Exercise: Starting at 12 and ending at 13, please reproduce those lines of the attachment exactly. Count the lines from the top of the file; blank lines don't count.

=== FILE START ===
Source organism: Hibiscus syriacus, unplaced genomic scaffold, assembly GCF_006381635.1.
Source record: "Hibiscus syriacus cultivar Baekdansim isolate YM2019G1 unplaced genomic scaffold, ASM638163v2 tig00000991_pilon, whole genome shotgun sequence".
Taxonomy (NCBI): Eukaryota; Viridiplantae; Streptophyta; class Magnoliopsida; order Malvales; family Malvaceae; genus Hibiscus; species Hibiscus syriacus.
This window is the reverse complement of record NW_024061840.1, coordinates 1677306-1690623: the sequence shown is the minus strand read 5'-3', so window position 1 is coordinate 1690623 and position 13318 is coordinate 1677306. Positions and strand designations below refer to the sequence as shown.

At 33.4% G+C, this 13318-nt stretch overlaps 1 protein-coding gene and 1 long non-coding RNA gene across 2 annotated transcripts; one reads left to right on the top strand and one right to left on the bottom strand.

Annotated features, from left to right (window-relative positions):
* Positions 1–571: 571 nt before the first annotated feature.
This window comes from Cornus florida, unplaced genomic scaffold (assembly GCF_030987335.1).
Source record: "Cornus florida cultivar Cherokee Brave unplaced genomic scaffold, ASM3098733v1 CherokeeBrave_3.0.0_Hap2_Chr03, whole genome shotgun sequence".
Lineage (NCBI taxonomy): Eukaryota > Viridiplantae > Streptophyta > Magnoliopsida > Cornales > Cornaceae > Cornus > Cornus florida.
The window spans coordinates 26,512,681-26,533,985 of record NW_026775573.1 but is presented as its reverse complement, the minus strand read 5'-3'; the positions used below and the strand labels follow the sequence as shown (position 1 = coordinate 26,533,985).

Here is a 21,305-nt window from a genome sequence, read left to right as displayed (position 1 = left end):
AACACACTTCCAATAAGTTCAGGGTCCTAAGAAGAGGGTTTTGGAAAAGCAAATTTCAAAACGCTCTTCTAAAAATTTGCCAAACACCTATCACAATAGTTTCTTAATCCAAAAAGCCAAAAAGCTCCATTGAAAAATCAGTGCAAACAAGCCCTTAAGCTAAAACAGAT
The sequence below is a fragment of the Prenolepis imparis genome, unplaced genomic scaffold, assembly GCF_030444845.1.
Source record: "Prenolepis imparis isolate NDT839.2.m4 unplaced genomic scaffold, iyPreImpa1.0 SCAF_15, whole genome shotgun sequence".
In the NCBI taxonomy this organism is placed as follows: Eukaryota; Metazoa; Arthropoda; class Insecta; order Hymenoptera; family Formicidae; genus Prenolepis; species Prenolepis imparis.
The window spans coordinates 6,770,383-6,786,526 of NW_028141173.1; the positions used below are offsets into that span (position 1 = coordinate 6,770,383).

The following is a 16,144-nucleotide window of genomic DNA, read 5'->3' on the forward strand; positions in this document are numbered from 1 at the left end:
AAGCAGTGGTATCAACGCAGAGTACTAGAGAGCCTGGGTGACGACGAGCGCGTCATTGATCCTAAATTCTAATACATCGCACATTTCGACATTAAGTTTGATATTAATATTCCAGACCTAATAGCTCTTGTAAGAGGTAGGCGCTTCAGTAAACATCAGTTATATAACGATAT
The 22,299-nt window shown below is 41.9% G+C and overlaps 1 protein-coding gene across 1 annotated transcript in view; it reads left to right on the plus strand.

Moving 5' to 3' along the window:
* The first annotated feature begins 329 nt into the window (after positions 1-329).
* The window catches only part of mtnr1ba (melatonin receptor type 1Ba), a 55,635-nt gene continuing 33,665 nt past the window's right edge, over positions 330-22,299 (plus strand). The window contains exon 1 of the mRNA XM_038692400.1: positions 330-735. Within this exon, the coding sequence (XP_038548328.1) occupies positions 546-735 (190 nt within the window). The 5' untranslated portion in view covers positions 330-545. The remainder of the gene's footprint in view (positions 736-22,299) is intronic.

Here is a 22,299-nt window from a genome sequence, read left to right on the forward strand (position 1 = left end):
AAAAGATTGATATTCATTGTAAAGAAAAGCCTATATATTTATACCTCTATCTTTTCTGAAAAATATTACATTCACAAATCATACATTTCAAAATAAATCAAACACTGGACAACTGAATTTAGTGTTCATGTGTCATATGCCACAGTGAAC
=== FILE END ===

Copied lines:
Here is a 21,305-nt window from a genome sequence, read left to right as displayed (position 1 = left end):
AACACACTTCCAATAAGTTCAGGGTCCTAAGAAGAGGGTTTTGGAAAAGCAAATTTCAAAACGCTCTTCTAAAAATTTGCCAAACACCTATCACAATAGTTTCTTAATCCAAAAAGCCAAAAAGCTCCATTGAAAAATCAGTGCAAACAAGCCCTTAAGCTAAAACAGAT